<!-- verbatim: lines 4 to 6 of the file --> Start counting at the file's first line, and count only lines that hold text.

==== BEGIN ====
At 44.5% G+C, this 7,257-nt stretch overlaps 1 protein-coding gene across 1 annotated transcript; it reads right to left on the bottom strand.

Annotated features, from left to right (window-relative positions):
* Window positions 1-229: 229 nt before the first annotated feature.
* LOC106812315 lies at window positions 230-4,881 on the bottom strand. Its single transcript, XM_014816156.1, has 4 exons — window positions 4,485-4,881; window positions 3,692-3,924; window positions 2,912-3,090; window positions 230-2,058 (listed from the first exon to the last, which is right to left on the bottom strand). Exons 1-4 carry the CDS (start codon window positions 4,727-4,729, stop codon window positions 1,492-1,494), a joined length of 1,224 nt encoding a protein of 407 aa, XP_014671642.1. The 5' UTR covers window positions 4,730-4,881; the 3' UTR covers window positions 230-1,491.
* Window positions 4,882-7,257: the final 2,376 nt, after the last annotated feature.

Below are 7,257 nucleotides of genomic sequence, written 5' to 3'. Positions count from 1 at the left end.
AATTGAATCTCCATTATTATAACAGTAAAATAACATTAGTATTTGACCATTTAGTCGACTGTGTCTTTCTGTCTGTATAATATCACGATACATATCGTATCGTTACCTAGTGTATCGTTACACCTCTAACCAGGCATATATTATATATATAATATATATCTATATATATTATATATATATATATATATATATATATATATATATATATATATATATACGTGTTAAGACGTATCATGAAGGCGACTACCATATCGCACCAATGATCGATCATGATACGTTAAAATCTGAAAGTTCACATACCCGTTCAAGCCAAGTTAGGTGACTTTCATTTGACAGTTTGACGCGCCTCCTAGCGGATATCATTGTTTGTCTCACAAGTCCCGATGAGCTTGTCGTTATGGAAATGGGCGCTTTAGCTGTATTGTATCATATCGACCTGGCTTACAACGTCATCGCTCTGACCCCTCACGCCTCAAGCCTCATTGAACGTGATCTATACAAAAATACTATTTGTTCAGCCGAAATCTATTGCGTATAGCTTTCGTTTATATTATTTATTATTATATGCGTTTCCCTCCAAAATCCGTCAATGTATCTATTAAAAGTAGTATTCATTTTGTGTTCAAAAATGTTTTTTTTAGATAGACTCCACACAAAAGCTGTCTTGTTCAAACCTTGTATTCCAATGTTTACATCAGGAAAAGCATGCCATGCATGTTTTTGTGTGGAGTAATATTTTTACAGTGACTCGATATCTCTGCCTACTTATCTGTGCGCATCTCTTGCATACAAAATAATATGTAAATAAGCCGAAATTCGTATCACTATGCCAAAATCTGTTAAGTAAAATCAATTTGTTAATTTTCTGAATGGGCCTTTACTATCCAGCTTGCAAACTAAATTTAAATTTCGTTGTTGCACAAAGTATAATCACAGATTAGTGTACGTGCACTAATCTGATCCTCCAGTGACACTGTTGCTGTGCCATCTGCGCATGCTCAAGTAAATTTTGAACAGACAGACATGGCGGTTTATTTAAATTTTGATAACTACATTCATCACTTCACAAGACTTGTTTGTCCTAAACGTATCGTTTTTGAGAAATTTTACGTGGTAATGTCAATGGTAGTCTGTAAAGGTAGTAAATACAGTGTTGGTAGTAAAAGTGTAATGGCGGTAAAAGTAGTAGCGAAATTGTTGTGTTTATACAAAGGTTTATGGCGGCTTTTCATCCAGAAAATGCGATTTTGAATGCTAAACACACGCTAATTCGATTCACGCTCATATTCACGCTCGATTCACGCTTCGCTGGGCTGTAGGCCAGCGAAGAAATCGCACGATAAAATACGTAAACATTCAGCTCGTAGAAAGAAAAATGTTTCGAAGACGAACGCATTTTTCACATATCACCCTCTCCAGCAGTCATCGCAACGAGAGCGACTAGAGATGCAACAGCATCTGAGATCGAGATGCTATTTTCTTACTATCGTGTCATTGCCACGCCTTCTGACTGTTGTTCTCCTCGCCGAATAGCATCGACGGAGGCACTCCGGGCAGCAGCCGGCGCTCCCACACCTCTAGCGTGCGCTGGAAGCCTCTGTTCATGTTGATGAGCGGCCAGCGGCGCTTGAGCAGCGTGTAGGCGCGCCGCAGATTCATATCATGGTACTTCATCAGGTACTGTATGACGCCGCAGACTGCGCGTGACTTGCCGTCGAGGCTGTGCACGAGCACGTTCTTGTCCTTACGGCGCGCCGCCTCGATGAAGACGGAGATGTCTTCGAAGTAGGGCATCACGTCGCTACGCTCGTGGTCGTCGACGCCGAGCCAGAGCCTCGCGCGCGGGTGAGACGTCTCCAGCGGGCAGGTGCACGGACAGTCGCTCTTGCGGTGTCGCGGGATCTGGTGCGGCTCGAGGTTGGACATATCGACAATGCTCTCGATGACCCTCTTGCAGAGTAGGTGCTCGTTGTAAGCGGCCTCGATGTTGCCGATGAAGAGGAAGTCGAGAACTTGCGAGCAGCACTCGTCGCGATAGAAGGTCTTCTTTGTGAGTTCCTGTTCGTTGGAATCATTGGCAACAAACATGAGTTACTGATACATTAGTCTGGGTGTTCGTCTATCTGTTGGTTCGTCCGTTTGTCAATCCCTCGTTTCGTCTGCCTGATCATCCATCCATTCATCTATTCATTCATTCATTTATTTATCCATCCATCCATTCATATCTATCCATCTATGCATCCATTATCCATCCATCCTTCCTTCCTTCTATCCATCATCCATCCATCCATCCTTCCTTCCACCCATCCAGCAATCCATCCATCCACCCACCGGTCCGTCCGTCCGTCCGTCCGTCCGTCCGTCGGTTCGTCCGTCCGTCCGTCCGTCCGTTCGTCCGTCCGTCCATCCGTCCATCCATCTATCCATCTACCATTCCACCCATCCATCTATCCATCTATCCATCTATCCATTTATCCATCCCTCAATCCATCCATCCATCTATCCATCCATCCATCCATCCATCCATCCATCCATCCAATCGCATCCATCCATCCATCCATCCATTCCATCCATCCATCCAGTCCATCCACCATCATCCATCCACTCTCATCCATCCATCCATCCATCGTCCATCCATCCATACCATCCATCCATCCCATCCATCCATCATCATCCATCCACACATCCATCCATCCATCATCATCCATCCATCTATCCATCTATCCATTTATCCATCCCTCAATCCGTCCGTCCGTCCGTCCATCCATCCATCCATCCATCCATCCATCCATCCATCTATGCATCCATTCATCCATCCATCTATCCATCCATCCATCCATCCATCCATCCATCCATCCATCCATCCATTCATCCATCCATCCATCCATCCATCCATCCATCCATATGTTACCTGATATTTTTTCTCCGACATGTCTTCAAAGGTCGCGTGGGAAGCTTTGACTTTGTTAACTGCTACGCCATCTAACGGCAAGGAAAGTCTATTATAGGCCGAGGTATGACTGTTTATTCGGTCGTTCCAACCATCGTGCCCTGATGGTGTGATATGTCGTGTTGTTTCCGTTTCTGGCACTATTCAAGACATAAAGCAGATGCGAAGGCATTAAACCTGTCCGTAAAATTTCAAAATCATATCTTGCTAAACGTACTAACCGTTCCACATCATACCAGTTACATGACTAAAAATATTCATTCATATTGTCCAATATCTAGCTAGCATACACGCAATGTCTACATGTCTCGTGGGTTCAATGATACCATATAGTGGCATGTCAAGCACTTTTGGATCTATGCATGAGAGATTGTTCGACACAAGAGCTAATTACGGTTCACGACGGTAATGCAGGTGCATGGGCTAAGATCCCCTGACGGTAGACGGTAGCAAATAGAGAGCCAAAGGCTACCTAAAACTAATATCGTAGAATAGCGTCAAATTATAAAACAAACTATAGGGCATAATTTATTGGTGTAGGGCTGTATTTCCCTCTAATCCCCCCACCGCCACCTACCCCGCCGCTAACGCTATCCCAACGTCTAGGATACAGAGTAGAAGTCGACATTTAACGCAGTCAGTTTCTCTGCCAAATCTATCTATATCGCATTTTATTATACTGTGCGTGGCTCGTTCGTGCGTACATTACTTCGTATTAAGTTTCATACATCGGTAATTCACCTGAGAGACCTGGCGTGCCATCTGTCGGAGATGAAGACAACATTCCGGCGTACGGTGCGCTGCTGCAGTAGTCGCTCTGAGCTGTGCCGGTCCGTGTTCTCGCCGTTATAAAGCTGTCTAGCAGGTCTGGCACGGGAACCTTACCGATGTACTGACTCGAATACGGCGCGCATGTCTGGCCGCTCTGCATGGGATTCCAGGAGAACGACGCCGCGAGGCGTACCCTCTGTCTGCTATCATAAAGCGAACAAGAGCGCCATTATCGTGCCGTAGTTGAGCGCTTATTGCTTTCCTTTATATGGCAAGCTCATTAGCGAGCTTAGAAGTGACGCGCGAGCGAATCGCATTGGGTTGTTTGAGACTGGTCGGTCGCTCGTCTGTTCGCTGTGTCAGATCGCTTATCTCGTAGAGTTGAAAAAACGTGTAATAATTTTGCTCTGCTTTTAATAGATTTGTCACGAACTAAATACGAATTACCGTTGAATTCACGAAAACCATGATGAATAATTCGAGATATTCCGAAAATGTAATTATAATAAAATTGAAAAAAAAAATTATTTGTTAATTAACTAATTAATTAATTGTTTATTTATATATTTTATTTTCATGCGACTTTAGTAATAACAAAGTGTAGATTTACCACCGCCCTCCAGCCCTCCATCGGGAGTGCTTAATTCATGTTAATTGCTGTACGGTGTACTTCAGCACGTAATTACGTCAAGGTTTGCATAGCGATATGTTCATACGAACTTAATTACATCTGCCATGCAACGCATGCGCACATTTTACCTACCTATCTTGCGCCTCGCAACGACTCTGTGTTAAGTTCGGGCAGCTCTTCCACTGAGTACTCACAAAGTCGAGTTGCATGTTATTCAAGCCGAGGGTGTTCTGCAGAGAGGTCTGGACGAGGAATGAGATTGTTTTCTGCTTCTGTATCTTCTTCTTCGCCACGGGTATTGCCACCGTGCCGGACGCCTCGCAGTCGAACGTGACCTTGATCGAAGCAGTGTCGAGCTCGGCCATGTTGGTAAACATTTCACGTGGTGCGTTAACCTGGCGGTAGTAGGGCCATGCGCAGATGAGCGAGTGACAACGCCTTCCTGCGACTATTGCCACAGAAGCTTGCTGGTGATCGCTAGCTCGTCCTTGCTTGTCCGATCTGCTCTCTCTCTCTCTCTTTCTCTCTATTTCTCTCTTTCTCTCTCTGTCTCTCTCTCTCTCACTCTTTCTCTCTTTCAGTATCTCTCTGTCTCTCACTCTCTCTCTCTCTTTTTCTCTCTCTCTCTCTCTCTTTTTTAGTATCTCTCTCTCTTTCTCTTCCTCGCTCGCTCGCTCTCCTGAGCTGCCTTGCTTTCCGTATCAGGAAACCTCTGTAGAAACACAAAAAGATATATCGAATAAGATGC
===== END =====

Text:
* LOC106812315 lies at window positions 230-4,881 on the bottom strand. Its single transcript, XM_014816156.1, has 4 exons — window positions 4,485-4,881; window positions 3,692-3,924; window positions 2,912-3,090; window positions 230-2,058 (listed from the first exon to the last, which is right to left on the bottom strand). Exons 1-4 carry the CDS (start codon window positions 4,727-4,729, stop codon window positions 1,492-1,494), a joined length of 1,224 nt encoding a protein of 407 aa, XP_014671642.1. The 5' UTR covers window positions 4,730-4,881; the 3' UTR covers window positions 230-1,491.
* Window positions 4,882-7,257: the final 2,376 nt, after the last annotated feature.

Below are 7,257 nucleotides of genomic sequence, written 5' to 3'. Positions count from 1 at the left end.